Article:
He was a friendly face who would appear around a cupboard and provide a moment of calm in the otherwise hectic whirl of Human Resources Division. Wally is an extremely good listener and, when it was needed, would give much appreciated help to colleagues in a quiet and supportive way away from the office. We shall very much miss him.

Brian Goldie, Inland Revenue

From a member of the congregation

When contemplating on “What Wally means to me” all I could think of was “Thank God for Wally”.

In 1994, as a Scottish Presbyterian non-Christian who knew that ‘something was there’ but thought little about it, I was given visions while attending ‘inner journey’ workshops. I had no idea what they meant except that the face of Christ was clearly visible. I knew Jesus Christ was guiding me… I had seen the light… what could I do about it? I didn’t know any minister well enough to talk to and my friends thought I had gone ‘doolally’.

Wally swilling a little beer with his colleaguesThen I thought of Wally. Wally, the fun loving, beer-swilling cricketer whom I’ve known for over thirty years and who had amazed us by becoming the Revd. Wally Huckle. I reckoned if Wally had been called by God then there must be ‘something to it’. I phoned him in some embarrassment and said ‘I think I’ve seen the light - can you help me!!’ That was all that was needed. Wally gently guided my first faltering footsteps to my becoming a Christian and introduced me into the family of St Peter’s where I immediately felt at home, albeit still very confused. We had lots of discussions and arguments because my logical and sometimes negative thinking would not accept what is. He advised me on which Bible passages to read and various books which greatly helped me to wake up and open my eyes. I was dreadfully serious about it all in the beginning and Wally helped me to lighten up and showed me that God does have a sense of humour! He is also one of several who helped me to come to terms with my divorce. I could go on and on but this is not about sainthood!! Suffice it to say he continues to guide my often wayward thinking. Wally remains the fun loving, now wine-swilling (in moderation!) man that he always was and God certainly knew what He was doing when He called on him. I just hope that in retirement Wally will sometimes have time to ‘fill in’ at St. Peter’s so that we are not totally bereft of his warm sonorous tones and lovely singing voice at the Eucharist. (Aren’t we lucky that all our ministers at St Peter’s can also sing!)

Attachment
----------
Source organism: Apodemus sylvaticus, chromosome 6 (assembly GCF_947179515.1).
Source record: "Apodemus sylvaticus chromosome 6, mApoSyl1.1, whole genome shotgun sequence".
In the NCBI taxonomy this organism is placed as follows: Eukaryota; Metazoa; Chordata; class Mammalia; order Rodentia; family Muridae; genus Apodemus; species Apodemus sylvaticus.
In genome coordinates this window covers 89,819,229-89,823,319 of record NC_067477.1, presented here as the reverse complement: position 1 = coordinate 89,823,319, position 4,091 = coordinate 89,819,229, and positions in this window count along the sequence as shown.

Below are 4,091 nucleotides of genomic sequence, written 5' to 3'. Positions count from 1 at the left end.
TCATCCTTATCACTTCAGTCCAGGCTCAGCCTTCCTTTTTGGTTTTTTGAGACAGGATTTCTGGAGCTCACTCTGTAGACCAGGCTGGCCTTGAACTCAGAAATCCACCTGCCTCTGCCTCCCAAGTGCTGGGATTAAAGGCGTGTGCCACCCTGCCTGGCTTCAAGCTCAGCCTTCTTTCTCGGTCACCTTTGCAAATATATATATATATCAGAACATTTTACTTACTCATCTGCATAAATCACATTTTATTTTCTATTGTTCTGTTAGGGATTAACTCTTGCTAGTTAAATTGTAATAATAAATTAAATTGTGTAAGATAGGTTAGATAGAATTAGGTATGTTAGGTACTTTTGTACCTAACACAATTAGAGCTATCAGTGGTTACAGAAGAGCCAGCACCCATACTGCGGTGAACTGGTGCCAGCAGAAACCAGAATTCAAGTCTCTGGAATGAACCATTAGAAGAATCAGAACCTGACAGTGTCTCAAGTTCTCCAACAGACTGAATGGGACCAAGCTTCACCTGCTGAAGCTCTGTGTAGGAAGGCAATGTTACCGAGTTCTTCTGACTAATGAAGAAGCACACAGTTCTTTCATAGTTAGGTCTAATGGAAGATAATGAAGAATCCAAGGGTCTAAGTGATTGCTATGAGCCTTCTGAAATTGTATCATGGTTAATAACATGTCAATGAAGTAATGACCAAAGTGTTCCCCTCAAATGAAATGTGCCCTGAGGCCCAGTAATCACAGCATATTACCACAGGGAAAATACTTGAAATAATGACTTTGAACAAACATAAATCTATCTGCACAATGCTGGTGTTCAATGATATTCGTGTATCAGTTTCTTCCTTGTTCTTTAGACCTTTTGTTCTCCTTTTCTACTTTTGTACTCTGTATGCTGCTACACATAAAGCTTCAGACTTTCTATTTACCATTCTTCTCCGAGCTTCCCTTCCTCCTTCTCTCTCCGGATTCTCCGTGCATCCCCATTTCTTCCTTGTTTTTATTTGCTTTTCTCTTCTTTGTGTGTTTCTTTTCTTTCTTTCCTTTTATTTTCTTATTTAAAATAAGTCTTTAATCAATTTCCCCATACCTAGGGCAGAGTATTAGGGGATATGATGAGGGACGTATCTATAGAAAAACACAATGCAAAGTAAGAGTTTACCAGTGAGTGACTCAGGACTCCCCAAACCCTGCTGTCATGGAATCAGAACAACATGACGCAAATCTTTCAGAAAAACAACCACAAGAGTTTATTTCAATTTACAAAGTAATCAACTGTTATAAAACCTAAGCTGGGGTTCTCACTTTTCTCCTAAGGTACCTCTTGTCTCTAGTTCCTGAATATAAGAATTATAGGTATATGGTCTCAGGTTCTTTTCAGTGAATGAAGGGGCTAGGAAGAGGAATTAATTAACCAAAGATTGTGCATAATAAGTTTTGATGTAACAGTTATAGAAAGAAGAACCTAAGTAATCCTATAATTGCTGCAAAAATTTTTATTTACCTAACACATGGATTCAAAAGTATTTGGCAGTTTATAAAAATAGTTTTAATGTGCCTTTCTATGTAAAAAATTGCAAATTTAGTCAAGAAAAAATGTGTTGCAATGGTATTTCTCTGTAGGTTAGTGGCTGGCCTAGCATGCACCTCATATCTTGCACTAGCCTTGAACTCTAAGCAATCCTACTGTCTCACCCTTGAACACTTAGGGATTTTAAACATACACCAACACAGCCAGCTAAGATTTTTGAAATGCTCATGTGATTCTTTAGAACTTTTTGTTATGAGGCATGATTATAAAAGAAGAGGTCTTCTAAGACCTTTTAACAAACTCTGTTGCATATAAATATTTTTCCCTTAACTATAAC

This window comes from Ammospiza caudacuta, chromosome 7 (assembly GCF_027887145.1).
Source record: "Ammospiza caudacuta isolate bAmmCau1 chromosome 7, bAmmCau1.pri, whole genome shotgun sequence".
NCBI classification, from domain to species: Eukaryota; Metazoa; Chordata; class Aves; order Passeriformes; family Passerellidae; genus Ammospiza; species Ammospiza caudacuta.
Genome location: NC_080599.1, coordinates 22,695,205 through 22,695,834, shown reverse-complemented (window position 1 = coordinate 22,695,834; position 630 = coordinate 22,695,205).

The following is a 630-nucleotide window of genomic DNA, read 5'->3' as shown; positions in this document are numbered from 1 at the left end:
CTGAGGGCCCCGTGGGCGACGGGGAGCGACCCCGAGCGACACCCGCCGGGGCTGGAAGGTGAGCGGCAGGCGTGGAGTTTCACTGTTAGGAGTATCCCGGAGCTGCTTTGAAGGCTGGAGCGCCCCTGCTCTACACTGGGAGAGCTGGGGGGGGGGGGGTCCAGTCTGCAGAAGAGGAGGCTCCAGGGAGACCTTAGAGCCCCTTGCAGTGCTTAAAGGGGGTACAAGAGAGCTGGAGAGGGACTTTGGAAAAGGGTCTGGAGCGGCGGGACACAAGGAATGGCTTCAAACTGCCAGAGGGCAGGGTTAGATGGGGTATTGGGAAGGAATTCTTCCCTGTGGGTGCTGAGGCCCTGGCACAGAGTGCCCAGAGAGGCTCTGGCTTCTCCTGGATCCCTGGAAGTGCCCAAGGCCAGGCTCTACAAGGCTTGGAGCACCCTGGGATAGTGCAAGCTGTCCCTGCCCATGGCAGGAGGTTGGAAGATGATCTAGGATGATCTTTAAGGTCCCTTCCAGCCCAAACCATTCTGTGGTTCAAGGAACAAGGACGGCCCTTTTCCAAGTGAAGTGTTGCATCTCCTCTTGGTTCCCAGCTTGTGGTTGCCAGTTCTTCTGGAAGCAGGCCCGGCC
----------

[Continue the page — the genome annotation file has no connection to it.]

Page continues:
Thank you Wally for being there. Your retirement will affect many of us in lots of different ways and not only those of us at St Peter’s. May you have more time for yourself and enjoy a well earned rest (with two knees now able to support you).

Love and happiness to you Wally, yours in Christ,

Liz Alexander

From the Church Office

I shall miss Wally and remember him for all sorts of reasons, not least for his passions - for cricket, for trains, for computers, for jokes, but mostly for his passion for God - He and Wally make a great team.

Some years ago I ‘shadowed’ Wally as he went around M&S on a typical chaplain day - I felt I was in the presence of royalty! Members of staff kept coming up for a chat (and Wally knew everyone by name), others would wave across the store. Talk about basking in reflected glory - it made me feel special just being with him! Work seemed to stop whilst he was around - in the nicest possible way, of course (lest any M&S executive should think Wally was a bad influence!)

It has been a real privilege working in the Church Office during Wally’s time at St Peter’s. Lots of love and laughter (and work!). I just want to wish Wally (and Jan) a happy future - is there life outside St Peter’s? (there must be - Leslie assures us that there is!) God bless, and thanks.


From a colleague

I came to St Peter’s for an interview in late 1991, accompanied by Jim. We spent a happy half hour having coffee with Wally in his office while waiting for the ‘panel’ to organise themselves. During that time we discovered that Wally knew many former colleagues of Jim’s from his time at Northern Foods in Hull, and that he knew people and places familiar to us in the Wharfedale area, from his hockey playing days.